With interest rates going up, there has been a tremendous amount of discussion on how this will impact cap rates. If you read my whitepaper last month, I have shared my thoughts on the topic, but for this month’s post, I wanted to shed some light on what goes into determining a cap rate besides the interest rate environment and alternative investment opportunities.
There are two major levers when determining value for a real estate investment: the cap rate and the net operating income. The net operating income can be projected in some cases and can no doubt impact your valuation, but the cap rate utilized can make the biggest impact for determining what you will ultimately pay. For example, an investor who will accept a 4% return on an investment as opposed to a 6% return, will pay 50% more for the property. There’s an inverse relationship between the cap rate and the value. An investor who will accept less of a return will pay more for the property.
Determining the right cap rate is as much an art as it is a science, but here are some factors to consider along the way:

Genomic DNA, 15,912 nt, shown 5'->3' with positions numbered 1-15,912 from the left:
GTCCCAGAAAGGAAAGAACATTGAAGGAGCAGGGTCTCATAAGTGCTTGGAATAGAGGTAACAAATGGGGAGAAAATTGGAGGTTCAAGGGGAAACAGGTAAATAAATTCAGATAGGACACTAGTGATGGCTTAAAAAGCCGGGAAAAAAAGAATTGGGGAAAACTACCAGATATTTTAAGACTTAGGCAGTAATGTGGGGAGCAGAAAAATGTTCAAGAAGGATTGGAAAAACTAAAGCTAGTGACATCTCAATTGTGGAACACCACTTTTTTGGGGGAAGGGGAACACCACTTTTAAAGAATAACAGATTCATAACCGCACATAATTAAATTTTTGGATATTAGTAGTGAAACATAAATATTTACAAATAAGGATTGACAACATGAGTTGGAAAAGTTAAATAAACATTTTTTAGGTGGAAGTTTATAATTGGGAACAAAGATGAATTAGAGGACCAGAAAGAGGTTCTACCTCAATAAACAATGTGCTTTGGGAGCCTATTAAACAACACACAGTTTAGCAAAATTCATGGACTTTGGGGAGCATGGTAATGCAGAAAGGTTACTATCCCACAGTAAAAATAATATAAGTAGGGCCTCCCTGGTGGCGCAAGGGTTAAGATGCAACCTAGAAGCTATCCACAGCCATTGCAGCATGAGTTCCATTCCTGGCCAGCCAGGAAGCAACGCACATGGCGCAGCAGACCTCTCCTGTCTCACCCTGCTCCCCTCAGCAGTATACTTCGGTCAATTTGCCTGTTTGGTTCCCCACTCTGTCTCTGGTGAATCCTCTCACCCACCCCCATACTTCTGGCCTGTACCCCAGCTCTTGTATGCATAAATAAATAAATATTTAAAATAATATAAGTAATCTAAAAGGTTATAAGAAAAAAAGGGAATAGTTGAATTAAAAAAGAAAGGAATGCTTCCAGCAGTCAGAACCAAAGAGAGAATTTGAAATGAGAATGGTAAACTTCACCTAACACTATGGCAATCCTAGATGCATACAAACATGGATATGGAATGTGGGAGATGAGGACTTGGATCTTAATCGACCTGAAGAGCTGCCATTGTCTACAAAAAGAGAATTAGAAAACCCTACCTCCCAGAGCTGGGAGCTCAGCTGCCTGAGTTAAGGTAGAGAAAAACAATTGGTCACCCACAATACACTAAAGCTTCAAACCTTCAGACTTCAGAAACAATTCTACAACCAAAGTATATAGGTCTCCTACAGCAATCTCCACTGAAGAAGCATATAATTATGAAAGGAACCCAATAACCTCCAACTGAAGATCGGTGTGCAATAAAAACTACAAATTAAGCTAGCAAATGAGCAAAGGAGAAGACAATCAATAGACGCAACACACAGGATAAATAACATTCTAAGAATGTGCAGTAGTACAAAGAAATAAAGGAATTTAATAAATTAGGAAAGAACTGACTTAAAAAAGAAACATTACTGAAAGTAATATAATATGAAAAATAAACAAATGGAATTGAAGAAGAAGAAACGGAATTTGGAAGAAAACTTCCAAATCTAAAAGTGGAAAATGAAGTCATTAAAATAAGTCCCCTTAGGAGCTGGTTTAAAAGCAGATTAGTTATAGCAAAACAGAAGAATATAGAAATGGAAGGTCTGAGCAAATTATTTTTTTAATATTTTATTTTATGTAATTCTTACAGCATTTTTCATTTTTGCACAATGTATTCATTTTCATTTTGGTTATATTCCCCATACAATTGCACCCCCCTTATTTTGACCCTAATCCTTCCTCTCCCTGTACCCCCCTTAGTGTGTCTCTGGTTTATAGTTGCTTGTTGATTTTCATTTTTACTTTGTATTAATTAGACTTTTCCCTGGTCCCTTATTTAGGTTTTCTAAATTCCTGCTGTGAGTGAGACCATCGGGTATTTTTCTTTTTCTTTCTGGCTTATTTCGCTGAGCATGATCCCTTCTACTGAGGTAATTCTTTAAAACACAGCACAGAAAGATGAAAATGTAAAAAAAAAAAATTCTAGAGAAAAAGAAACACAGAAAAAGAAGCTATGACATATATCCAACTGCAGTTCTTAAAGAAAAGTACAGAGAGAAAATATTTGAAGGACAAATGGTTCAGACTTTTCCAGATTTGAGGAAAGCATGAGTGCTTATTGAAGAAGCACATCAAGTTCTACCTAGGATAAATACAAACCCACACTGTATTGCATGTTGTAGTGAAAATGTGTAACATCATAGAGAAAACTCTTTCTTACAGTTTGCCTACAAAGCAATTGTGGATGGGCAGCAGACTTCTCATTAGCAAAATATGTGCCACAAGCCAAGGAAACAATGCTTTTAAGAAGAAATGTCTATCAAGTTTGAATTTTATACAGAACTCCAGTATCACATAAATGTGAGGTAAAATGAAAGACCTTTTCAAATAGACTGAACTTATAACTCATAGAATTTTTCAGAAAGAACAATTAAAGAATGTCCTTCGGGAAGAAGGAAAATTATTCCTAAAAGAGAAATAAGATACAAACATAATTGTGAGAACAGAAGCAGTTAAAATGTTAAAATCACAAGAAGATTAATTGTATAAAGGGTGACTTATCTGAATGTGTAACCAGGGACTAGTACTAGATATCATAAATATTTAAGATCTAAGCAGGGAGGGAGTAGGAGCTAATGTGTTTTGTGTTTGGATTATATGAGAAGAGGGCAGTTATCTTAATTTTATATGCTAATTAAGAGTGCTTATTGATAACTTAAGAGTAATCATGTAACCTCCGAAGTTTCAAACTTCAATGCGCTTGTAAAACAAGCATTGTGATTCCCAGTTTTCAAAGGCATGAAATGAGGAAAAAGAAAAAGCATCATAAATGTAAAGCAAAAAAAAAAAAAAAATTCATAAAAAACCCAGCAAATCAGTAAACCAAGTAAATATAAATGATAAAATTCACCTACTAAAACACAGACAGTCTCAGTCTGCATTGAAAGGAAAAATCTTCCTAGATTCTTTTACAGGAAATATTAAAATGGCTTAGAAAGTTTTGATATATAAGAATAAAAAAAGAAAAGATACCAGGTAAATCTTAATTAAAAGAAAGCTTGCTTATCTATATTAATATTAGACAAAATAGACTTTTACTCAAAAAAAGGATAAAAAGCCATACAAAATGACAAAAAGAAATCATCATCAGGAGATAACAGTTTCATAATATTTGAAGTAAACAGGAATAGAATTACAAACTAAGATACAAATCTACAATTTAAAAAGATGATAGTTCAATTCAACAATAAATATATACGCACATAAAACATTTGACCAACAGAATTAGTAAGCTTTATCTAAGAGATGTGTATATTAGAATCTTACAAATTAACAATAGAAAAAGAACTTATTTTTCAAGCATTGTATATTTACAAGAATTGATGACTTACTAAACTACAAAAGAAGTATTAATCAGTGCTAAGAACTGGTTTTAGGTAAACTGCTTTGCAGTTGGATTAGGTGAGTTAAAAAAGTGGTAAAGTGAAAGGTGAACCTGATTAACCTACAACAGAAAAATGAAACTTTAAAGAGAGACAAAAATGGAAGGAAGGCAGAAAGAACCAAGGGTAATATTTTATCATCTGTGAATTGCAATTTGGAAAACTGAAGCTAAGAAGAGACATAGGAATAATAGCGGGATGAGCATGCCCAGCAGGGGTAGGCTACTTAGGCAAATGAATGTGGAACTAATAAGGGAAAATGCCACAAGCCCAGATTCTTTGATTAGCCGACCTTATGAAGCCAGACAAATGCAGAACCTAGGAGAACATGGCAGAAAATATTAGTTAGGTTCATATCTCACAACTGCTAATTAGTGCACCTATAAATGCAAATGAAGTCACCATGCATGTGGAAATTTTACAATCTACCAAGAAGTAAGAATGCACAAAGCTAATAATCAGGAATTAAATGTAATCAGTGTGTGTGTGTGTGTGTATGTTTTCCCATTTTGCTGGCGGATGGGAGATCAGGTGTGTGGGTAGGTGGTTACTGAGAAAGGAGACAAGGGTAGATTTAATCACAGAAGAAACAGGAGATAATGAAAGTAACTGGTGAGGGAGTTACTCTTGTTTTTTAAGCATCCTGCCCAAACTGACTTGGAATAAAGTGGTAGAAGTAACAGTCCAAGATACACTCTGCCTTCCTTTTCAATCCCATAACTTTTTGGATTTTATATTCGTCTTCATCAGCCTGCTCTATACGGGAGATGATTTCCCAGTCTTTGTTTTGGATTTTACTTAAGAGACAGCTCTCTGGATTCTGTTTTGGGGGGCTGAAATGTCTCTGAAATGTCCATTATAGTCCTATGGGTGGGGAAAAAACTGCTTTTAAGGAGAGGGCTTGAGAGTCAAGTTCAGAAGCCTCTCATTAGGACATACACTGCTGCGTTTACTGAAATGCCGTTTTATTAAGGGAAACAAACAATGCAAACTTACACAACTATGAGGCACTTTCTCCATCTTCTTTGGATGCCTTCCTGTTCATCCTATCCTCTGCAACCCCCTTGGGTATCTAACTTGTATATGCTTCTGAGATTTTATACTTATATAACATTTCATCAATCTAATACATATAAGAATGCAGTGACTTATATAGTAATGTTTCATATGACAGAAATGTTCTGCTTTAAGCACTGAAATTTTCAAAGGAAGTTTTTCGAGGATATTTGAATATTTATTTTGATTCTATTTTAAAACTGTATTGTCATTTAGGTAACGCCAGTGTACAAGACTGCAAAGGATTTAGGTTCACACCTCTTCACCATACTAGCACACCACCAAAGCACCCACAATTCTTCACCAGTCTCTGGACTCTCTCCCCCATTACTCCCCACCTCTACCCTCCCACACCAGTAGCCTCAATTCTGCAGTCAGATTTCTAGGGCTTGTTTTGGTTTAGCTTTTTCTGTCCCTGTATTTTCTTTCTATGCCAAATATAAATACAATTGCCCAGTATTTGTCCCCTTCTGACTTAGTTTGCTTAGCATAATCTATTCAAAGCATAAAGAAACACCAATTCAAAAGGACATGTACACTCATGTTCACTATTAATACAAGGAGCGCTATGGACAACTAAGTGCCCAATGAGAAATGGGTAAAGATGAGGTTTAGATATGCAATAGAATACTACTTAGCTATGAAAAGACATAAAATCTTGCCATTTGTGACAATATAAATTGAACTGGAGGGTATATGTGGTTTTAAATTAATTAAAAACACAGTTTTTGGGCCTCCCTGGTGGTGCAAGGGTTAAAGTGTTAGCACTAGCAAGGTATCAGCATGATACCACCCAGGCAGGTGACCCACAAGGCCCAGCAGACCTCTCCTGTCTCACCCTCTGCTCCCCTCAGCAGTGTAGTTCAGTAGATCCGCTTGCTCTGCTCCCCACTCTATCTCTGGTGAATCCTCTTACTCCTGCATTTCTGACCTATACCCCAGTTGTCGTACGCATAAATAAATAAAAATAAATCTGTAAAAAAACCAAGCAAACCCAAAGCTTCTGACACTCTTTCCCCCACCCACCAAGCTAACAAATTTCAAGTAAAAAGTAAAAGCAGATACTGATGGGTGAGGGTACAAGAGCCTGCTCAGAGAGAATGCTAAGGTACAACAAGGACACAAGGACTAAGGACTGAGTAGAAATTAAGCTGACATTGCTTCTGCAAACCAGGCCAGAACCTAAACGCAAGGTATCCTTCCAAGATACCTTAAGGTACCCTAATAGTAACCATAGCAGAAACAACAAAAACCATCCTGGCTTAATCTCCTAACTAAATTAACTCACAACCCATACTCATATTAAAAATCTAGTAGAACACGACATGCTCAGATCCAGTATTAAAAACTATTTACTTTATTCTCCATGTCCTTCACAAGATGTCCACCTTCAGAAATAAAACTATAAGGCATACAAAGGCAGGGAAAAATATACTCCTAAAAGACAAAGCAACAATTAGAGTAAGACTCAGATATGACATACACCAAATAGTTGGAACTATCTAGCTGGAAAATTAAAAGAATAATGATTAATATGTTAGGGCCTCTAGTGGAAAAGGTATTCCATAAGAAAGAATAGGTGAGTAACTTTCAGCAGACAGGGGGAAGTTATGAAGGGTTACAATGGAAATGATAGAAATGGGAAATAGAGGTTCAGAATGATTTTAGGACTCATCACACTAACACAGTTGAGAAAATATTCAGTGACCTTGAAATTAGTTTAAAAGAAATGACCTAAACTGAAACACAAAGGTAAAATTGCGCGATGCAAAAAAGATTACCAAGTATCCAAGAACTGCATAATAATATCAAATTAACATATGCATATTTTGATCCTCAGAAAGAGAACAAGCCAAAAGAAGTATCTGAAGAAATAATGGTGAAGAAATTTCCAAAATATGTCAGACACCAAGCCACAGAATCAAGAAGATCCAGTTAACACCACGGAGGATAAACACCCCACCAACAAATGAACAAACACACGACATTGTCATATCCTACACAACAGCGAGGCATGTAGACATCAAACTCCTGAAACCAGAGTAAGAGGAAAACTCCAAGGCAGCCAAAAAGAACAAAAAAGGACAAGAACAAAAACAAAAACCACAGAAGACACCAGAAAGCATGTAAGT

1. Comparable sales. Knowing what similar properties in the area have sold for on a cap rate basis is essential to understand where you should enter an investment and exit. Know the tenancy and condition of the asset to draw comparisons.
2. Location. Cap rates in primary markets are lower than tertiary due to supply and demand. There are a lot more investors looking at New York City than Binghamton, New York. More competition and investor demand in primary markets will drive up pricing and reduce returns. Reports from Real Capital Analytics will provide ranges in various markets by asset class which should help you.
3. Asset class. Multifamily properties typically trade at the lowest (tightest) cap rate because they are less risky investments, whereas a single tenant retail property (unless it has strong credit) will command a higher return.
4. Tenancy. The stronger the credit of the tenant, the lower the cap rate. A store with a lease to Walgreens will command a lower cap than a mom-and-pop shop.
5. The term. An investor will typically look for a higher return for a lease with four years left as opposed to a brand new lease signed for 10 years for fear that the tenant might not renew.
6. Upside. Investors will accept a lower return if the rent is below market. Conversely, investors will seek a higher cap rate if the lease is over market.
In today’s environment, I would focus on the last two in particular. We are once again seeing opportunities with upside for short term leases that were signed during Covid, that could now be significantly increased. This is especially true with retail. Please make sure and read my white paper on the subject too!